End of the Season Numbers Updated

The Broncos ended the regular season strong going 13-3, here is a start to see how it happened.

Broncos defensive line pass rushing productivity
Broncos running back data including yards after contact, negative runs and long runs
Broncos wide receivers, tight ends and running backs receiving data which includes yards per target, touchdown percentage and the passer rating when targeting each player

Enjoy!

Hopefully this week I’ll get more done in terms of charting snap count trends, which stats predict the winner of games the best, and much more.

The Broncos Numbers Updated With Week 15’s Data

While it was a tough loss to the San Diego Chargers, it doesn’t stop the march of the season or the collection of data so the pages have been updated:

Broncos defensive line pass rushing productivity
Broncos running back data including yards after contact, negative runs and long runs
Broncos wide receivers, tight ends and running backs receiving data which includes yards per target, touchdown percentage and the passer rating when targeting each player

Enjoy! I’ll be reviewing more of the run game this week than normal since it’s a longer week and the longest run of the week was 6 yards. I’ll give some foreshadowing, the offensive line doesn’t look good. I’m also hoping to review the safety play as well if time permits.

Running Back Analysis 2013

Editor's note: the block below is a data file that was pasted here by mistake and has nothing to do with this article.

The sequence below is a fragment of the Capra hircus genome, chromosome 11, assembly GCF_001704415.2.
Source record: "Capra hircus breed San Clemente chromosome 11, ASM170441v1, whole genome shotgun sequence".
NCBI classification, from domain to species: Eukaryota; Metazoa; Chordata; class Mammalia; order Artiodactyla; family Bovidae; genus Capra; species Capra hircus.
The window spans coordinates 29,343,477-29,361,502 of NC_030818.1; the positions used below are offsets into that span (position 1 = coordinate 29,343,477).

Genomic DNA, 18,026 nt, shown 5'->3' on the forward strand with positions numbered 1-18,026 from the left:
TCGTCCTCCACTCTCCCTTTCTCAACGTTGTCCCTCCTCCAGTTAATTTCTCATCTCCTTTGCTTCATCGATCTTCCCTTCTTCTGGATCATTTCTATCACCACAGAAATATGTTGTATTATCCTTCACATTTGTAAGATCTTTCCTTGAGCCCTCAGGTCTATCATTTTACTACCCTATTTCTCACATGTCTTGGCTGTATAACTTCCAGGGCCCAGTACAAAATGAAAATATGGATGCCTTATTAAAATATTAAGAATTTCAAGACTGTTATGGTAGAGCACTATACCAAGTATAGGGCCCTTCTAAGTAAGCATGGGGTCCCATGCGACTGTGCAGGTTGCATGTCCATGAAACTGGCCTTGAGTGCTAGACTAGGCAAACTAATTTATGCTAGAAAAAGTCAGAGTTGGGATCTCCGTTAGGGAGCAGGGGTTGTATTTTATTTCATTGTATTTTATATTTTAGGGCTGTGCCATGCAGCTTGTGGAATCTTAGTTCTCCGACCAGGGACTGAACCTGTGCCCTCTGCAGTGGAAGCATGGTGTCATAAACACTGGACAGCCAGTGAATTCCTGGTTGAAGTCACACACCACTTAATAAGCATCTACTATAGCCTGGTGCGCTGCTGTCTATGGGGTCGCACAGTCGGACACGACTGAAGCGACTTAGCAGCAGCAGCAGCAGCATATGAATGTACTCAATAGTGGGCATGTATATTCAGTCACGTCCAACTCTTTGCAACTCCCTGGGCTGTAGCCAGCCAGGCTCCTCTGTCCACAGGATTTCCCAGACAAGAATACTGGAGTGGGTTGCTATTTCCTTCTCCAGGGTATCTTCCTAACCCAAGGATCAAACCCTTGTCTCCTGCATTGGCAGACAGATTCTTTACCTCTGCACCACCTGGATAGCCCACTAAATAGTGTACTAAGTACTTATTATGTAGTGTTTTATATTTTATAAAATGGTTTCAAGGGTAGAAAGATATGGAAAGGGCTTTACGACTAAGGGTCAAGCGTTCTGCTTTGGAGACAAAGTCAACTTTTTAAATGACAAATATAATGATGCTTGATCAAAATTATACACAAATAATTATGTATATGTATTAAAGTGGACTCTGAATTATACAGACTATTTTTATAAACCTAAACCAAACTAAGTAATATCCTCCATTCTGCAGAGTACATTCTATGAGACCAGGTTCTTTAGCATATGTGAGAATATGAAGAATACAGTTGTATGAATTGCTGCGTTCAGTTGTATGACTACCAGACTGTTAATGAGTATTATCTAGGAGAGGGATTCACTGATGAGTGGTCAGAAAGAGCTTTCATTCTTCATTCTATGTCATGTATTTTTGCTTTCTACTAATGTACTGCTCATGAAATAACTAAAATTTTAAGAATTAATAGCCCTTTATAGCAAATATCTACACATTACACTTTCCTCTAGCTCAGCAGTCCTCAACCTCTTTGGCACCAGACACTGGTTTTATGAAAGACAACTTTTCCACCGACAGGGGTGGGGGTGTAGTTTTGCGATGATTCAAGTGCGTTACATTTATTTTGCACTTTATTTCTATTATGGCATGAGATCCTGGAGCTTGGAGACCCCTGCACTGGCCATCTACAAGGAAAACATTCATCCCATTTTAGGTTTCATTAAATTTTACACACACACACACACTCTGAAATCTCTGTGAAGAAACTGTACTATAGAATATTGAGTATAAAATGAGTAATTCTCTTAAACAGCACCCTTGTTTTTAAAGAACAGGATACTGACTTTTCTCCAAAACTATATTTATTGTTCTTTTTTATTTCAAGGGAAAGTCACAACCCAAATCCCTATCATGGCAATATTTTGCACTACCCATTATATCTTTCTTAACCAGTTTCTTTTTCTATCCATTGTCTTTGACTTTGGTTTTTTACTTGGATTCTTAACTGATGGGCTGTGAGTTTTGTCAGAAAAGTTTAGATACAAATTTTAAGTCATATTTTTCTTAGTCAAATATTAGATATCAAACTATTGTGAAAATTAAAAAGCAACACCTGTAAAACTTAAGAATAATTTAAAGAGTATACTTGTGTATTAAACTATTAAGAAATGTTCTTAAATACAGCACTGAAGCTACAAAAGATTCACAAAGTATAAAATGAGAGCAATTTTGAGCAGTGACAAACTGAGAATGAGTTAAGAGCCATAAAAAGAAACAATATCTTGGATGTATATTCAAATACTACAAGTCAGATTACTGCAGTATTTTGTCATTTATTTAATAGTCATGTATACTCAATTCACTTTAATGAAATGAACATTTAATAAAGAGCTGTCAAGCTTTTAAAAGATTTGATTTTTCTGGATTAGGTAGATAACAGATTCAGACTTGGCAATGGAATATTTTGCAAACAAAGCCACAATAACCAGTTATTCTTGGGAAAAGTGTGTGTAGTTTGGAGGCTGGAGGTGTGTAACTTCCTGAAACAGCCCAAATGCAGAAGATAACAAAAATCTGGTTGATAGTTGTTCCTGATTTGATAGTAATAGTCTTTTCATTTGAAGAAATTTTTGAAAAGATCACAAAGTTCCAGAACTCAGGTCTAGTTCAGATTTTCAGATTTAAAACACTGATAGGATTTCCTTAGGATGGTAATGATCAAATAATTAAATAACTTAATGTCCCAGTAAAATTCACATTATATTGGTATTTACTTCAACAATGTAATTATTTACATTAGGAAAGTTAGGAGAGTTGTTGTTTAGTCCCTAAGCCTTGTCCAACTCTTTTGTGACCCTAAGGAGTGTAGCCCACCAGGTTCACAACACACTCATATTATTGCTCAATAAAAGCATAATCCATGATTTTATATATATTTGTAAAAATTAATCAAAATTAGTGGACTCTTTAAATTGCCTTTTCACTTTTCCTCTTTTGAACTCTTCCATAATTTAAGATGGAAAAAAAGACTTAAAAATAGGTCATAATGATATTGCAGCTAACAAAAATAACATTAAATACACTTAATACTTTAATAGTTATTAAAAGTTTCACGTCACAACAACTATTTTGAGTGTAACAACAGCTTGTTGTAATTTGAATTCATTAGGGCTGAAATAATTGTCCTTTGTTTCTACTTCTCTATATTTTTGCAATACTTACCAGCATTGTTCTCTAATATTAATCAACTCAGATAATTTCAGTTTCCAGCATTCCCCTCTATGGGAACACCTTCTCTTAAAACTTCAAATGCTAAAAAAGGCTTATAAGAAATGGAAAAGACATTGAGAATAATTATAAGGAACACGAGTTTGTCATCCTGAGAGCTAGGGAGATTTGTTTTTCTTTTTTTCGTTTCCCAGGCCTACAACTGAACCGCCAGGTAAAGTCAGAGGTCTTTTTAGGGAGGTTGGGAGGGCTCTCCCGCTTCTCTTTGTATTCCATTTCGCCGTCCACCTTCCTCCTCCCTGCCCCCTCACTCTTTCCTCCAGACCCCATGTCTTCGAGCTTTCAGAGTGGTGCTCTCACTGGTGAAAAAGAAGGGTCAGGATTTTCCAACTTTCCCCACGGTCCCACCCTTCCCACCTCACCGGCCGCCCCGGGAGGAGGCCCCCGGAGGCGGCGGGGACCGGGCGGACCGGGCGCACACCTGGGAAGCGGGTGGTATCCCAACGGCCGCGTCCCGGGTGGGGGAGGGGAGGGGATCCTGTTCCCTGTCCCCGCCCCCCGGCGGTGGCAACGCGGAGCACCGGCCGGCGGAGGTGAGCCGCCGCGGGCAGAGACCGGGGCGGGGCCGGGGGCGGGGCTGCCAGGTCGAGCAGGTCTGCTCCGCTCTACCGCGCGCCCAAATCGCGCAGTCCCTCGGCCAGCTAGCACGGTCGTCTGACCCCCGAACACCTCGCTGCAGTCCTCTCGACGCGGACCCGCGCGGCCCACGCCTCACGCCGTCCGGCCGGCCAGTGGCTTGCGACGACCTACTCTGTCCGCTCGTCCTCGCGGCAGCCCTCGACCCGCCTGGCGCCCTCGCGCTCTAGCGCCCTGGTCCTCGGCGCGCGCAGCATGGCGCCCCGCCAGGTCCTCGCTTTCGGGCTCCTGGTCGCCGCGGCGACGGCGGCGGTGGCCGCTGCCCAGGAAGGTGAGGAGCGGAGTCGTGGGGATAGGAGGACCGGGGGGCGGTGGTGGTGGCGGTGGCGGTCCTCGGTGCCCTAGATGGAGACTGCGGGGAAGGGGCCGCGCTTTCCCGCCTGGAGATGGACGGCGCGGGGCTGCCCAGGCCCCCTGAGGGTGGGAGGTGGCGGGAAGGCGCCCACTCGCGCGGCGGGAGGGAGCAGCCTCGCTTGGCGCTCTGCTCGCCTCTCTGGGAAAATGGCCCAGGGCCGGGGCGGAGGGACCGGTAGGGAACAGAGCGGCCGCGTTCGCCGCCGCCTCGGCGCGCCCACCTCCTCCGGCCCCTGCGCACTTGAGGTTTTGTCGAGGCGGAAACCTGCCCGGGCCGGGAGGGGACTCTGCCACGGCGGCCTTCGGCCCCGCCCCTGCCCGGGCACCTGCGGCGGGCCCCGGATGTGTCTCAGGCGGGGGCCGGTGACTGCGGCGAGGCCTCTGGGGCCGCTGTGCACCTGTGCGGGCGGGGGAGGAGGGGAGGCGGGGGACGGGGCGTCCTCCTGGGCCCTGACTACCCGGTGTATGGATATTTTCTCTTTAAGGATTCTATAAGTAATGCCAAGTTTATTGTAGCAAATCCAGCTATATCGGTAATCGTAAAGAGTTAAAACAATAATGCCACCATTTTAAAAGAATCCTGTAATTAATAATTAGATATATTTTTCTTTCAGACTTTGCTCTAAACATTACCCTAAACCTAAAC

*Updated With Week 17’s Data*

In the first table we break the runs into groups, negative, zero, short (runs that won’t reach a 1st down if run 3 times), average (runs that will get a 1st down if run 3 times), long, and breakaway. So for example if Moreno has 5 runs between 4-6 yards out of 20 runs, that means 20% of his runs went for that distance. This allows us to compare not just lengths but how often they were achieved, that way we can see who is the “home-run threat” or who may be the most reliable to not get negative yards.

Since WordPress does not support tables in browser, here is the link to the data.

In this second table we break how each running back does after contact. We take their yards after 1st contact and divide by it by attempts and we can see average yards after 1st contact, that way we are able to see how much of a backs yardage comes after that 1st hit. A back that doesn’t go down easily will be shown here. We next look how much of their yardage comes after contact. So let’s take a fictional Moreno, he averages 4.2 yards per carry and 2.1 of that is yards after contact per attempt, so 50% of his yards come after contact. But if we look at a fictional Montee Ball who averages 4.0 yards per carry and 1.0 yards after contact per attempt, only 25% of his yards come after contact. Finally we look at the average distance past the line of scrimmage a player is hit, using this we can see a few things like how well the offensive line is blocking as well as their speed to hit the hole if one opens. So if a backs average hit distance is 1.5 yards, he is hit on average 1.5 yards past the line of scrimmage.

Since WordPress does not support tables in browser, here is the link to the data.

If you prefer a visual view of the data, this is a link to a useful infograph.